It is the annual question as the weather turns cold: Was Lake George going to freeze? If so, when?
The topic of conversation makes for some interesting discussions, and with the following information, you have the potential to win a bar bet: Do you know when Lake George, on average, fully freezes? When was the earliest? Latest? How many years has the Lake NOT completely frozen?
For more than 100 years, the Lake George Association has been documenting dates regarding Lake George ice: When the Lake has completely frozen over, years that it has not frozen over, and when it has completely thawed.
Those connected to the LGA on Facebook heard that in 2017 Lake George “ice in” was on Monday, Feb. 13, and officially “ice out” was Sunday, Feb. 26, 2017. It was the shortest (13 days frozen) ice coverage for the Lake in history. The next shortest: 29 days in 1949.
On average, the Lake fully freezes by Jan. 19. So this year, it was a month later than average.
But if you were a betting person, January would definitely be the best guess, as it is fully frozen 72 percent of the time in that month.
If that trivia answer (or bar bet) needs to be more specific, you could say the Lake would be fully frozen on either the second week or fourth week of the month. That happens 62% of the time that it freezes in January.
So, like this year, if it didn’t freeze in January, when did it historically freeze?
Lake George has frozen completely in December only five times in the last 107 years, with the last time in the winter of 2008-09, when it froze on December 30.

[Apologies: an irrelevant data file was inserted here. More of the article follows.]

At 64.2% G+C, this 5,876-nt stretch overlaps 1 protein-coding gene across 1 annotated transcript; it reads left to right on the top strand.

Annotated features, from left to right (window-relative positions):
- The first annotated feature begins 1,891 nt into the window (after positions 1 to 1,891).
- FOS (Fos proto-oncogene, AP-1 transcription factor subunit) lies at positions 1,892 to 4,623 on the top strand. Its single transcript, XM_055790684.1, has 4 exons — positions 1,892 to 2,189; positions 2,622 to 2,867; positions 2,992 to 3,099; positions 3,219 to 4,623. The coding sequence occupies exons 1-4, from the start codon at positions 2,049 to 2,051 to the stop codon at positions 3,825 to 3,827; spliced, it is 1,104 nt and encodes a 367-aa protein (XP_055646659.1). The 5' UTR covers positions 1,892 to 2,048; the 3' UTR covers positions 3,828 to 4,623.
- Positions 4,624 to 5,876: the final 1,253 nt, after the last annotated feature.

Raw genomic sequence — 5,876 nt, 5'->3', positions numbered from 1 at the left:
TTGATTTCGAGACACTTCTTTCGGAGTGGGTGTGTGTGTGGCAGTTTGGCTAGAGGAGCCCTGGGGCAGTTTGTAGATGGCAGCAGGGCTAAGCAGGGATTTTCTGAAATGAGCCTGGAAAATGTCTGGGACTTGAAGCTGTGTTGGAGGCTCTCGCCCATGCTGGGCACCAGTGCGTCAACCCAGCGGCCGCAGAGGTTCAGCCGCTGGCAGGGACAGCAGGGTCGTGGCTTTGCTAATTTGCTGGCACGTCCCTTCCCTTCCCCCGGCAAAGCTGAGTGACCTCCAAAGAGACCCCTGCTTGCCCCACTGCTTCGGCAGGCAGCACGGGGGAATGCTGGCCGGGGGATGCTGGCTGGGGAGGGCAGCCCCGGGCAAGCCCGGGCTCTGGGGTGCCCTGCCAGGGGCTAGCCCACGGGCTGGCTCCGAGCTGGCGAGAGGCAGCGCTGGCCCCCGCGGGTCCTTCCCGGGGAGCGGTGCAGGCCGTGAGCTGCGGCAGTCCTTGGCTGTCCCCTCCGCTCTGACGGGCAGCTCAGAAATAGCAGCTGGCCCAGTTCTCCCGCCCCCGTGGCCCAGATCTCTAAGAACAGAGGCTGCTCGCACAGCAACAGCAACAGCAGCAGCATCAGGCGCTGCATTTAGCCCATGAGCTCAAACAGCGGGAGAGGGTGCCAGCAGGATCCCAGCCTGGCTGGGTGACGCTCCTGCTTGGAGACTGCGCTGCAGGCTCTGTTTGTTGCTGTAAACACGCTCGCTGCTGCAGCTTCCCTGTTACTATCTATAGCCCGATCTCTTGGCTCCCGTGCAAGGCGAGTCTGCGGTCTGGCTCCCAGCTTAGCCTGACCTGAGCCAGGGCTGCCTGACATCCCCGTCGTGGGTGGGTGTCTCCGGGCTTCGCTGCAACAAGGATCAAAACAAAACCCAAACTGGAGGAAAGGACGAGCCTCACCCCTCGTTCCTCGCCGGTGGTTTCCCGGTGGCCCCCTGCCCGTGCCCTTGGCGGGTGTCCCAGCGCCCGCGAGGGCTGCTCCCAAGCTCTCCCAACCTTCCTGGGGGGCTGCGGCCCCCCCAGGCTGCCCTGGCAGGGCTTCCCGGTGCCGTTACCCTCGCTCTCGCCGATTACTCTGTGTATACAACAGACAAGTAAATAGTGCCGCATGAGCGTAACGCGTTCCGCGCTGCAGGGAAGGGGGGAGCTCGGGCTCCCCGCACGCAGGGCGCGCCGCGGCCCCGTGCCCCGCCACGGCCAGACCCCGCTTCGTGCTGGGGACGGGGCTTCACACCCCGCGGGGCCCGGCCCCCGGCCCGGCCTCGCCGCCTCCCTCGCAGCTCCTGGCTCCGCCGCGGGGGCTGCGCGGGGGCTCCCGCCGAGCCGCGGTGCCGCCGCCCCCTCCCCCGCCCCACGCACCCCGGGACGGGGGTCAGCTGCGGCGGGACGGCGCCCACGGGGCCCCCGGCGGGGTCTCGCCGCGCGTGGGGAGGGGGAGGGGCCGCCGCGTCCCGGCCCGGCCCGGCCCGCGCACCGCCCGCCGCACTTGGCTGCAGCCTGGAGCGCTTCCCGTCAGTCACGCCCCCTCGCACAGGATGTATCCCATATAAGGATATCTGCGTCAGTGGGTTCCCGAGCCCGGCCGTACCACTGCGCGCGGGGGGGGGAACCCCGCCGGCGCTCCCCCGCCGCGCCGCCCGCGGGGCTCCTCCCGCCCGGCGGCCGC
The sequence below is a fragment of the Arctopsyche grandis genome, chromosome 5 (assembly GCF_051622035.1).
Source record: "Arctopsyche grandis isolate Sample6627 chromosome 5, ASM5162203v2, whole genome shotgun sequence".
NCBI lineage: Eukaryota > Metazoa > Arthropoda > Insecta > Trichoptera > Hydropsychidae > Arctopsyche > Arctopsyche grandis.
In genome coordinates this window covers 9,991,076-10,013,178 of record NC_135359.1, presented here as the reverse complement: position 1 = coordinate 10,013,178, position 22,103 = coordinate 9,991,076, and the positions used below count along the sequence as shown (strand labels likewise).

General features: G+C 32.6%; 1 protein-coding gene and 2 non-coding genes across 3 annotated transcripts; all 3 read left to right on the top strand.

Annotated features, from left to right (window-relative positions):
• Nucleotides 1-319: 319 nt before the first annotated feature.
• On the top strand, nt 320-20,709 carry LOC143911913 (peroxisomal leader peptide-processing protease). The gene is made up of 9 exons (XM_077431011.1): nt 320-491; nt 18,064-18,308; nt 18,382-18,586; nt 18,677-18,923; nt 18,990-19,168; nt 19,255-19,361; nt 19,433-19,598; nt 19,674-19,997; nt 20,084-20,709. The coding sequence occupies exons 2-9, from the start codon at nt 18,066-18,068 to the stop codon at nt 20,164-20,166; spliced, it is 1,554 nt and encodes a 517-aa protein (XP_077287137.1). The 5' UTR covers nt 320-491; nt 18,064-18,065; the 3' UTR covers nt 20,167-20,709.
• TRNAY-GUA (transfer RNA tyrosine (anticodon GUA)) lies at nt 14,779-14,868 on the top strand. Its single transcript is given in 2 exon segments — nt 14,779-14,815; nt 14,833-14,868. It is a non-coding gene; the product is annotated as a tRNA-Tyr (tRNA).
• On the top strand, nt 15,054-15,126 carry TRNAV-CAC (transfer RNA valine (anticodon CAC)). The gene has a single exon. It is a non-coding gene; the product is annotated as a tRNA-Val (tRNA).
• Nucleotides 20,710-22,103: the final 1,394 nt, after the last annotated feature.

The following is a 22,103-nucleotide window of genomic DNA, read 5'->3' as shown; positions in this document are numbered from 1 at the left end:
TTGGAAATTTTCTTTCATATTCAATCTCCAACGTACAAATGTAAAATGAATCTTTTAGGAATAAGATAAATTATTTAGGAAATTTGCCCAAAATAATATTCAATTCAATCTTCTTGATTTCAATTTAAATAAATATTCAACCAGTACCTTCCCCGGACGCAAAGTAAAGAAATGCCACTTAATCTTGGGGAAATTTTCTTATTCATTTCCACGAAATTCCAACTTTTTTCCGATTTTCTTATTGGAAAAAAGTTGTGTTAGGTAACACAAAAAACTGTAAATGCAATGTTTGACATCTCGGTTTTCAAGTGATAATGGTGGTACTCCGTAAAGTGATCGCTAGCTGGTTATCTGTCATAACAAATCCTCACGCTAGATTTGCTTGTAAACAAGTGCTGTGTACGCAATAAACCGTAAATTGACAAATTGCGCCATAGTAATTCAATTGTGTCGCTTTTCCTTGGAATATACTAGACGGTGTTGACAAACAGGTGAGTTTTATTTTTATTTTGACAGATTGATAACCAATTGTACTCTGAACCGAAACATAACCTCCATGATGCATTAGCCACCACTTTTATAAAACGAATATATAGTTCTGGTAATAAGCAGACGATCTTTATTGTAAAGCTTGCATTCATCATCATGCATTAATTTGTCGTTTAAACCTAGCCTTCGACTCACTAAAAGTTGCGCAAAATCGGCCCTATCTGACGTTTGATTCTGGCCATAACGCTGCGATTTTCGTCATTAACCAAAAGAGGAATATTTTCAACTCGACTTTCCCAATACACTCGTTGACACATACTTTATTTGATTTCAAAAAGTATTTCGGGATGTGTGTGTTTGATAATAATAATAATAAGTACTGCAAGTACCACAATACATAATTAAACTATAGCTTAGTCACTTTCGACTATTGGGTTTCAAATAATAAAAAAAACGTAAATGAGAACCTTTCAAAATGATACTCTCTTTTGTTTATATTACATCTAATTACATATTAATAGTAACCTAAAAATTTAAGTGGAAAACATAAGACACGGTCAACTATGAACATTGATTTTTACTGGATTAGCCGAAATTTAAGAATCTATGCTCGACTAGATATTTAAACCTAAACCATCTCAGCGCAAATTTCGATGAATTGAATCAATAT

That’s not the earliest, though. The earliest time we have recorded (remember, since we started keeping records in 1908-09) was December 20, 1980.
It has frozen completely in February 15 times, with the most recent being this year (next most recent was 2006). The latest freeze date on record was on Feb 29(!) in the year of the first Olympics in Lake Placid: 1932.
Of course, everyone remembers last winter when the region recorded a temperature of 68 degrees on Christmas Day – shattering temperature records that went back many years. Lake George never fully froze last year – although we did have ice in many of the bays. The records show that the Lake also didn’t freeze completely in 1919, 1991, 1995, 1997, 1998, 1999, 2001, 2002, 2012, and 2013. That translates to no ice in about 10 percent of the years where records exist.
When the Lake does freeze, it is frozen solid for an average of about 76 days. But don’t worry, those who drink water directly from the Lake still have access to their drinking water! Most intake pipes are located below the depth of the ice – even when it has been frozen for a long time.
The Lake has been frozen for 95 days or more (more than three full months) in 26 of the past 107 years. The latest year in that series was 2009, when it was frozen for 95 days.
The longest it has been frozen? 121 days in 1983-84 (December 24, 1983 to April 23, 1984).